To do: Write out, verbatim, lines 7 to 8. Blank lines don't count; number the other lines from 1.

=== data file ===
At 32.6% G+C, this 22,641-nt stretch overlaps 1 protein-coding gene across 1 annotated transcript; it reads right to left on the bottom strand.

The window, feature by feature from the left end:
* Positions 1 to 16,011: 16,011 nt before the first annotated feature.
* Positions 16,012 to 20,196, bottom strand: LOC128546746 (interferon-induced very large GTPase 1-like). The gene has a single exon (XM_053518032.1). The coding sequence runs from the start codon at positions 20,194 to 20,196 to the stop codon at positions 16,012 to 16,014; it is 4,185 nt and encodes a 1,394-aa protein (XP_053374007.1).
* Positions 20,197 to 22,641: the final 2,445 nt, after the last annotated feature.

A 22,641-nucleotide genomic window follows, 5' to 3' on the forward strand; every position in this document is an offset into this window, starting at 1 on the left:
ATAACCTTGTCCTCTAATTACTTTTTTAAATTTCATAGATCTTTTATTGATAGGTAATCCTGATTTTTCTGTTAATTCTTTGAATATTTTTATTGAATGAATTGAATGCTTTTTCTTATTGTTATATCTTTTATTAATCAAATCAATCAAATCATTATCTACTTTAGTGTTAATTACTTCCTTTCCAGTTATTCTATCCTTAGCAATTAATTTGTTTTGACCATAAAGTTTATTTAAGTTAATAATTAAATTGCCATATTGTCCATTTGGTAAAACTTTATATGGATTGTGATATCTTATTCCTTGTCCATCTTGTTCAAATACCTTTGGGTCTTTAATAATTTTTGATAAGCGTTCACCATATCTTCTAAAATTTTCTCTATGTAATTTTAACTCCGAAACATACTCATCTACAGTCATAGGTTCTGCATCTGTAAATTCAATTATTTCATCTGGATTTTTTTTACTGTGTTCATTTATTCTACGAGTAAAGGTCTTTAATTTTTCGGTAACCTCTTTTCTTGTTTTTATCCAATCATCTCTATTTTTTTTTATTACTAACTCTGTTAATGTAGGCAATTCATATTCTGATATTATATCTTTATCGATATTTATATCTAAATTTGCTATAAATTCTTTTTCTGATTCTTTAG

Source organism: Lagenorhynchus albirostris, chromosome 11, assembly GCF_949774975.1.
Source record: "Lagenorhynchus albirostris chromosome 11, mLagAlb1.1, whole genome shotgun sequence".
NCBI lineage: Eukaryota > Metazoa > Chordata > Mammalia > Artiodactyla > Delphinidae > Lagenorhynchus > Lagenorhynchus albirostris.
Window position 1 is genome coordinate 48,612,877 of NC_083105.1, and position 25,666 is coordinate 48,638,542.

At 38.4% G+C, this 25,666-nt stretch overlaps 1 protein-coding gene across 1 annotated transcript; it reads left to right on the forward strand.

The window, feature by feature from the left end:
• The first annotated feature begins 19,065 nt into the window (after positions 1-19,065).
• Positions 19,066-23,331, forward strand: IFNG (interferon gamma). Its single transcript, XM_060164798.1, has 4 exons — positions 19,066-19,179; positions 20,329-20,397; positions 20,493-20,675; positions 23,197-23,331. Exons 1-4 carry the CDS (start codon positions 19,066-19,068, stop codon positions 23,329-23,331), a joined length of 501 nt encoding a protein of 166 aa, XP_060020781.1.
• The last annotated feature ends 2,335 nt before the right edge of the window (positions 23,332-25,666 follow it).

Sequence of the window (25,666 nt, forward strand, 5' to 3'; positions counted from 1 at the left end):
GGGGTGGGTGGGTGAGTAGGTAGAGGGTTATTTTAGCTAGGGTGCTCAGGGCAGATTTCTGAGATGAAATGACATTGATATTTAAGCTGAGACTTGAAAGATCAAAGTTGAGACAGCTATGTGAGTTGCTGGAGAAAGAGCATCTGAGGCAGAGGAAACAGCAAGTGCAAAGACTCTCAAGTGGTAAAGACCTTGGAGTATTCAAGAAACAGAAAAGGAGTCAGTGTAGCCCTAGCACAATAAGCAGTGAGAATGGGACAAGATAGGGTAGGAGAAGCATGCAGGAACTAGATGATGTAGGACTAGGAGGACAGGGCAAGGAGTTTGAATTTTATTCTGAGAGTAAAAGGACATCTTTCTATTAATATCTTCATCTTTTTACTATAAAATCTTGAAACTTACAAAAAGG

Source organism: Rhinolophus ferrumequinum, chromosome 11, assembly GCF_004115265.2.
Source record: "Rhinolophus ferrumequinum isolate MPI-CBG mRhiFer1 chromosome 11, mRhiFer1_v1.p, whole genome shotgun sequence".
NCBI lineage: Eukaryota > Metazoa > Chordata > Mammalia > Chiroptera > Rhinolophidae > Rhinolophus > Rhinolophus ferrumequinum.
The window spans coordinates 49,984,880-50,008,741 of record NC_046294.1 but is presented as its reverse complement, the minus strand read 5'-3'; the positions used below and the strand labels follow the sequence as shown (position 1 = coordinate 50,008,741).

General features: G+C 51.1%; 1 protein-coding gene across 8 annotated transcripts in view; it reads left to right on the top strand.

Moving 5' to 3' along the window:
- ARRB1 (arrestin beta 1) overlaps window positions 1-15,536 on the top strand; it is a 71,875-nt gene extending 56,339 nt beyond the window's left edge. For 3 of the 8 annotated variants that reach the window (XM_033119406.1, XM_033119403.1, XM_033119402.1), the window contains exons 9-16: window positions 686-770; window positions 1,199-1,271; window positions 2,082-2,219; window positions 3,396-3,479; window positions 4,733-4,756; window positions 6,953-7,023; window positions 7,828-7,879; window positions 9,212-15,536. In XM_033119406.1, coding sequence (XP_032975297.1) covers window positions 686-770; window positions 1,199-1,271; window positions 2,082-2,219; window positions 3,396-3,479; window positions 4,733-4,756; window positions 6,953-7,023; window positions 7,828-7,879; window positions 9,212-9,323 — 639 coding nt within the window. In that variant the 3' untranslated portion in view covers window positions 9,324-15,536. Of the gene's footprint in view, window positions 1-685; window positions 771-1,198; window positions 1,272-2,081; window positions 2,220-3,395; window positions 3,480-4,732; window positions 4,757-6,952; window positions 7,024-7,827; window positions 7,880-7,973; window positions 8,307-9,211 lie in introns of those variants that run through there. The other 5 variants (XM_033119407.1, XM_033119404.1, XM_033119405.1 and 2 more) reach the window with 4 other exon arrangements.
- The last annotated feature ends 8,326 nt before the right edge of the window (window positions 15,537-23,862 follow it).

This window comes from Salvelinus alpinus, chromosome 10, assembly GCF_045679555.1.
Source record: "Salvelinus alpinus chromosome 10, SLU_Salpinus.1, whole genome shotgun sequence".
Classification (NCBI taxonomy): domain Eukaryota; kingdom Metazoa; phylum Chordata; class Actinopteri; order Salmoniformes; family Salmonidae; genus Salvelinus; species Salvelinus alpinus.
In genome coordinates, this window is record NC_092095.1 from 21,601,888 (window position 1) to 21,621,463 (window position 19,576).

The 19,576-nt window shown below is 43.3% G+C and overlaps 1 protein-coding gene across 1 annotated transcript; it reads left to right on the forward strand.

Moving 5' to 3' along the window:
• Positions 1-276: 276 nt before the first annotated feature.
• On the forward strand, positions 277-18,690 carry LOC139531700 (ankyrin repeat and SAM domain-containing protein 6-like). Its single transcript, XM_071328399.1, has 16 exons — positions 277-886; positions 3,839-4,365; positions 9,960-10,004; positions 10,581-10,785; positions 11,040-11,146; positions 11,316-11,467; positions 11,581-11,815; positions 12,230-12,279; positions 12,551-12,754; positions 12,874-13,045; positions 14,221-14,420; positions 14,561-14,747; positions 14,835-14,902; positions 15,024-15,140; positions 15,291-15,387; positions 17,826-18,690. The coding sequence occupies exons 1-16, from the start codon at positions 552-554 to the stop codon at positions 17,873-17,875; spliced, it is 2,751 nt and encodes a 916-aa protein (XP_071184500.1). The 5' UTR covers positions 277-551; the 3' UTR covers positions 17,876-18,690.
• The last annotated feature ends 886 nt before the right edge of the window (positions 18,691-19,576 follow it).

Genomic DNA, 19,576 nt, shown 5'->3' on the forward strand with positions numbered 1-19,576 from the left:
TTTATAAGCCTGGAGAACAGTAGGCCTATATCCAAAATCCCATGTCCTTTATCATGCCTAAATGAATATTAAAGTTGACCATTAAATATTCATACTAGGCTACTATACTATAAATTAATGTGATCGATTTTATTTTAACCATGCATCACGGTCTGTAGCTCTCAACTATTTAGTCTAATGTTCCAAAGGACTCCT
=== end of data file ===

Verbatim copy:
ATAACCTTGTCCTCTAATTACTTTTTTAAATTTCATAGATCTTTTATTGATAGGTAATCCTGATTTTTCTGTTAATTCTTTGAATATTTTTATTGAATGAATTGAATGCTTTTTCTTATTGTTATATCTTTTATTAATCAAATCAATCAAATCATTATCTACTTTAGTGTTAATTACTTCCTTTCCAGTTATTCTATCCTTAGCAATTAATTTGTTTTGACCATAAAGTTTATTTAAGTTAATAATTAAATTGCCATATTGTCCATTTGGTAAAACTTTATATGGATTGTGATATCTTATTCCTTGTCCATCTTGTTCAAATACCTTTGGGTCTTTAATAATTTTTGATAAGCGTTCACCATATCTTCTAAAATTTTCTCTATGTAATTTTAACTCCGAAACATACTCATCTACAGTCATAGGTTCTGCATCTGTAAATTCAATTATTTCATCTGGATTTTTTTTACTGTGTTCATTTATTCTACGAGTAAAGGTCTTTAATTTTTCGGTAACCTCTTTTCTTGTTTTTATCCAATCATCTCTATTTTTTTTTATTACTAACTCTGTTAATGTAGGCAATTCATATTCTGATATTATATCTTTATCGATATTTATATCTAAATTTGCTATAAATTCTTTTTCTGATTCTTTAG

Source organism: Lagenorhynchus albirostris, chromosome 11, assembly GCF_949774975.1.